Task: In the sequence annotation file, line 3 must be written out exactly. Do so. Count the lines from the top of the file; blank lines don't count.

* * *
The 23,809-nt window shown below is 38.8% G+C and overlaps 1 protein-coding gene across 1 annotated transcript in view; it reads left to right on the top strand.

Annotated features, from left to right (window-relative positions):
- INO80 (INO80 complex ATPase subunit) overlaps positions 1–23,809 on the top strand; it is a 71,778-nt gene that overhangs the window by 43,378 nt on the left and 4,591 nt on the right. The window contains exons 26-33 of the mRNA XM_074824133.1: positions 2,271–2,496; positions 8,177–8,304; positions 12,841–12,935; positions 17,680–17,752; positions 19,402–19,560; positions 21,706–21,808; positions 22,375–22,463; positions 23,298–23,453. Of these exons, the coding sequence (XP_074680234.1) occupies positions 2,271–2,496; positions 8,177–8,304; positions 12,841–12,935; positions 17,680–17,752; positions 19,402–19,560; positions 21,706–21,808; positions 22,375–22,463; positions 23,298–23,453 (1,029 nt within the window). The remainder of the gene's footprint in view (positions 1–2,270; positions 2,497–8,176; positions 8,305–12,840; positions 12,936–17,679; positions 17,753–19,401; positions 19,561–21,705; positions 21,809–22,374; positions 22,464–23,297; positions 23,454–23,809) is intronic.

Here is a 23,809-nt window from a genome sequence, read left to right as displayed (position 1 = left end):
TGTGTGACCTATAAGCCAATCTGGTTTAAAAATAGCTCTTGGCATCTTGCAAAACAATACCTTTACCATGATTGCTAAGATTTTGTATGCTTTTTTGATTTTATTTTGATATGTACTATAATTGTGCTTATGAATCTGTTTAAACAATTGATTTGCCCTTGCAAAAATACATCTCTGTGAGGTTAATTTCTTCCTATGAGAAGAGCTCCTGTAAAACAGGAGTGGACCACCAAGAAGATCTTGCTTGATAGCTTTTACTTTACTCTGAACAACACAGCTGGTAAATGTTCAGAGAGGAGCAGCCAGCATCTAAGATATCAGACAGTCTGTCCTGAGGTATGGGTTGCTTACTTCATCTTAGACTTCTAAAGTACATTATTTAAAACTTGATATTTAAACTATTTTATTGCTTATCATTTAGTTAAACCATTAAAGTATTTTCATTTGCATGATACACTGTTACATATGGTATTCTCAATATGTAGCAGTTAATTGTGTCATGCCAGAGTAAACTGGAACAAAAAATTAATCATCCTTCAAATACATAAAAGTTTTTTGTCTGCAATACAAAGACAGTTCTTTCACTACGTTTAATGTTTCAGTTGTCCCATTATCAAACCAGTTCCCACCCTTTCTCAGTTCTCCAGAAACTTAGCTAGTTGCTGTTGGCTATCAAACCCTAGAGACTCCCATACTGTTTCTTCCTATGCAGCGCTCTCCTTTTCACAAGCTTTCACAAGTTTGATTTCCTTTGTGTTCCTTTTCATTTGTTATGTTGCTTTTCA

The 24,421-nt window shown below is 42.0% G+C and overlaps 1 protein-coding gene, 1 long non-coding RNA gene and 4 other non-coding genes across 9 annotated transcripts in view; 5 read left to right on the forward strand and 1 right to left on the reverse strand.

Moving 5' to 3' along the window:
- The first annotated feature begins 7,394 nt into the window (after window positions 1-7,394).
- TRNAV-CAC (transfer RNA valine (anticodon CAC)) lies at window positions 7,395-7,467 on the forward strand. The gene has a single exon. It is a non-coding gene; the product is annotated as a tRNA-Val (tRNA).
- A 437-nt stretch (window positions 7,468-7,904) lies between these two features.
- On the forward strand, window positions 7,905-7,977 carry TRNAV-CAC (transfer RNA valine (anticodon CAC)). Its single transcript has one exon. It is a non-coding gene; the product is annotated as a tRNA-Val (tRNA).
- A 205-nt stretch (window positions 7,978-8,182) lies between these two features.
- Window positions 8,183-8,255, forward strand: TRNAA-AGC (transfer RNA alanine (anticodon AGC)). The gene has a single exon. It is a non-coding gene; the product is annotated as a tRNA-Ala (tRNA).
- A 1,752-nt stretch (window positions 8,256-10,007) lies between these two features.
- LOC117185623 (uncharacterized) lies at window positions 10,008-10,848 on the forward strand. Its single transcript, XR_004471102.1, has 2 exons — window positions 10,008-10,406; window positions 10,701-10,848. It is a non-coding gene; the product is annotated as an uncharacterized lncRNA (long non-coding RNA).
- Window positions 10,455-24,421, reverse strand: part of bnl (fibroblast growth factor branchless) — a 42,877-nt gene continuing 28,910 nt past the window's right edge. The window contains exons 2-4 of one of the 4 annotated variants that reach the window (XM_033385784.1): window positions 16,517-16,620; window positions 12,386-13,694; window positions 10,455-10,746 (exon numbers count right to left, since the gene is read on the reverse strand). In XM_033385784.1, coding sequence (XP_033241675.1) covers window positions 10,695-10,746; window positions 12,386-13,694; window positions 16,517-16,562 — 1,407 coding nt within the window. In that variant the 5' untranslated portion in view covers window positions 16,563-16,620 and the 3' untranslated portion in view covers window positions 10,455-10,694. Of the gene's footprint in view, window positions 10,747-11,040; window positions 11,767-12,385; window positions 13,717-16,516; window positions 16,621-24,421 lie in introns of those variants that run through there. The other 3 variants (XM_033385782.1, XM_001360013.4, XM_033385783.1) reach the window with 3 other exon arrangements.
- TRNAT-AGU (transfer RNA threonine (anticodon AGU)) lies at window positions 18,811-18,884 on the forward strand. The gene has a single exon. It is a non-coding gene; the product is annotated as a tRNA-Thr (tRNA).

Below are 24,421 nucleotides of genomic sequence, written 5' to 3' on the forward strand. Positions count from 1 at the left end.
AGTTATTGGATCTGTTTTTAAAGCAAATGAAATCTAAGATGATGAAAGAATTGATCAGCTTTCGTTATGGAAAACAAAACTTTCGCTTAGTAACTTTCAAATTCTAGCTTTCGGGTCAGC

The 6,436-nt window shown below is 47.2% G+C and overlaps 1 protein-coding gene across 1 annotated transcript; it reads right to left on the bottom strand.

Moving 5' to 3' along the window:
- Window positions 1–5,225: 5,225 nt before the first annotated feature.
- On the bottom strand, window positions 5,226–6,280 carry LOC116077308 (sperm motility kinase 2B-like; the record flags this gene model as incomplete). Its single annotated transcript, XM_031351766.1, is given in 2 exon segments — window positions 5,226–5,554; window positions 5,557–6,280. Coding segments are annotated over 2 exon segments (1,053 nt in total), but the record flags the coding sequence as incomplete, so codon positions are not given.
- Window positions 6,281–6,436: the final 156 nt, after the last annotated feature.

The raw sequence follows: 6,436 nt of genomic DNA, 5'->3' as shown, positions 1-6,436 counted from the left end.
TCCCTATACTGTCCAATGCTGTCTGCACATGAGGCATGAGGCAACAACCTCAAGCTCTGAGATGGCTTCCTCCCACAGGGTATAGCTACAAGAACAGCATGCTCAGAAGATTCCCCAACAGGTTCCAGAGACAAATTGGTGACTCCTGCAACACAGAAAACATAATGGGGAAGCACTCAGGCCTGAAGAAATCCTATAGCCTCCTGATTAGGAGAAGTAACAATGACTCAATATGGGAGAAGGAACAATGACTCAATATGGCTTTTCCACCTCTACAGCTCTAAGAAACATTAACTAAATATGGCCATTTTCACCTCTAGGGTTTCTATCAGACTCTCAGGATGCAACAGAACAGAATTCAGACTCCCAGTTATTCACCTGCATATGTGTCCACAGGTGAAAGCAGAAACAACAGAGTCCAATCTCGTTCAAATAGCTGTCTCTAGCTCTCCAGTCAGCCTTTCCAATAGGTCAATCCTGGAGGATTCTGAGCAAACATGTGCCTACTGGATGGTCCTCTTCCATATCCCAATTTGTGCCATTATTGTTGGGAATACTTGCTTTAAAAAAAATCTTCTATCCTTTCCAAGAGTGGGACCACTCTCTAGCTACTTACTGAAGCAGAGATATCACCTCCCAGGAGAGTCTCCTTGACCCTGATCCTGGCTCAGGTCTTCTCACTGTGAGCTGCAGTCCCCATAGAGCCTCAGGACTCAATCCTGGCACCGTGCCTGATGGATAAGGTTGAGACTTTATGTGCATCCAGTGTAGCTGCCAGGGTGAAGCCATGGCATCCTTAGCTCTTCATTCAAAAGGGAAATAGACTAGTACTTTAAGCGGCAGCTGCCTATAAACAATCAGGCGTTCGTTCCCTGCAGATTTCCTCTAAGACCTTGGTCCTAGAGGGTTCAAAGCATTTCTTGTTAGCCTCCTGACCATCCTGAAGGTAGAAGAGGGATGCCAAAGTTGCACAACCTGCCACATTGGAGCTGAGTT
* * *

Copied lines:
- INO80 (INO80 complex ATPase subunit) overlaps positions 1–23,809 on the top strand; it is a 71,778-nt gene that overhangs the window by 43,378 nt on the left and 4,591 nt on the right. The window contains exons 26-33 of the mRNA XM_074824133.1: positions 2,271–2,496; positions 8,177–8,304; positions 12,841–12,935; positions 17,680–17,752; positions 19,402–19,560; positions 21,706–21,808; positions 22,375–22,463; positions 23,298–23,453. Of these exons, the coding sequence (XP_074680234.1) occupies positions 2,271–2,496; positions 8,177–8,304; positions 12,841–12,935; positions 17,680–17,752; positions 19,402–19,560; positions 21,706–21,808; positions 22,375–22,463; positions 23,298–23,453 (1,029 nt within the window). The remainder of the gene's footprint in view (positions 1–2,270; positions 2,497–8,176; positions 8,305–12,840; positions 12,936–17,679; positions 17,753–19,401; positions 19,561–21,705; positions 21,809–22,374; positions 22,464–23,297; positions 23,454–23,809) is intronic.